Speak-Up Culture Framework: The Importance of Safety & Impact
The two main factors for creating an environment where people feel safe and able to speak up are safety and impact. Both factors are perceptions, and can differ between individuals in a workplace.
What is psychological safety?
Psychological safety refers to an environment in which people feel safe to speak up and share their thoughts and opinions without fear of retribution or negative consequences.
Here’s a little more about each of the four quadrants in the Speak-Up Culture Framework above.
What is the ideal quadrant for a speak-up culture?
The ideal quadrant is high safety, high impact.
What is the low safety, low impact quadrant in a speak up culture?
The low safety, low impact quadrant is when employees feel that it’s not worth it to speak up because it neither feels safe nor worth it. This is an unhappy mix between fear and apathy.
What is high safety, low impact in a speak up culture?
High safety, low impact is when an individual feels safe to speak up, but does not think it will end up mattering or driving any meaningful change.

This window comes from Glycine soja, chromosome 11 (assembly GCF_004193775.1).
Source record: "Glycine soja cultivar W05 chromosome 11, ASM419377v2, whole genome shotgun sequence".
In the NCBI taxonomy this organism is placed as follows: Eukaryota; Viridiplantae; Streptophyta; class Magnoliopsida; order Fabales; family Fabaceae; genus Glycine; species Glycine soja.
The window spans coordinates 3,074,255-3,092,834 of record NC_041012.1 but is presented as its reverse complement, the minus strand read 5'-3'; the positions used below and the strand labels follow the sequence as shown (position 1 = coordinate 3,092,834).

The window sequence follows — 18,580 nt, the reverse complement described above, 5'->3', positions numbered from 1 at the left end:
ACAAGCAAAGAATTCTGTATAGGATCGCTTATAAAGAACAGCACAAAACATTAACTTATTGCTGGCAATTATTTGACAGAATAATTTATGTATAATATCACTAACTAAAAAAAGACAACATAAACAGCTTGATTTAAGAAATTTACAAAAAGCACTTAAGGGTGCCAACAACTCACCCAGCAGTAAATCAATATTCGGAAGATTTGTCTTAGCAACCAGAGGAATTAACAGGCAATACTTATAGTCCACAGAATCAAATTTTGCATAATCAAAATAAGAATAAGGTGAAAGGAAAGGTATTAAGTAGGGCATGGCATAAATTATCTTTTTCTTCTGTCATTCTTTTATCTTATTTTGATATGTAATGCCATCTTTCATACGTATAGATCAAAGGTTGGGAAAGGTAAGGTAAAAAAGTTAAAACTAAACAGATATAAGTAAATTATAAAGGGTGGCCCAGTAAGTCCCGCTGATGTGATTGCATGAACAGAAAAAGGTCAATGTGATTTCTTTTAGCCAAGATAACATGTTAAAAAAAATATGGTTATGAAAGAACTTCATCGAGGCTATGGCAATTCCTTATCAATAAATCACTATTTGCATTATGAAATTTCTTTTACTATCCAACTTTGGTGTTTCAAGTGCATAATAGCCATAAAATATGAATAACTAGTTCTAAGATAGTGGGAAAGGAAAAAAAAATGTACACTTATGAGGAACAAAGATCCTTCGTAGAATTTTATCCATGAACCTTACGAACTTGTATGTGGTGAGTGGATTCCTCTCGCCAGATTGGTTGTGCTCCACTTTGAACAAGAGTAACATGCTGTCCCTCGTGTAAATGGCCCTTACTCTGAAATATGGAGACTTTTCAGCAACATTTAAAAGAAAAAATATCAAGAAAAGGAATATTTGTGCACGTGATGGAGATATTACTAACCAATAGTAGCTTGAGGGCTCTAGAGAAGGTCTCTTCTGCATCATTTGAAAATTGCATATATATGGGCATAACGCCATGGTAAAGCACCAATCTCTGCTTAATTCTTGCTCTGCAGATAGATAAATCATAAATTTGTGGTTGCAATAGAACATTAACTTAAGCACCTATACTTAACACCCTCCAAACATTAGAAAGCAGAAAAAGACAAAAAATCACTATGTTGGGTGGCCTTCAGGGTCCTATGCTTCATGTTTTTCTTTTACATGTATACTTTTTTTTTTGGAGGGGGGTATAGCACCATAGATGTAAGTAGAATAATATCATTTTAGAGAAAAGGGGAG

What is the concept of “low safety, high impact”?
The concept of “low safety, high impact” refers to a situation where someone is afraid to speak up, but the stakes are too high to remain silent. It could be about health and safety, values, or a specific issue in the workplace.
An example of a “low safety, high impact” situation is Ed Pearson at Boeing, who was on the 737 Max production line and felt that the plane being made at the Renton, Washington facility wasn’t safe. He spoke up, and the MAX plane was grounded as a result for many months, Boeing lost money — but lives were saved as a result of his actions.
It’s good for organizations to have a speak-up culture where people feel it’s safe and worth it to share ideas, concerns, disagreements, and mistakes. It helps the team get closer together, make better decisions, and innovate.
Leaders are particularly important when it comes to creating better work environments.
The Role of Leadership In Culture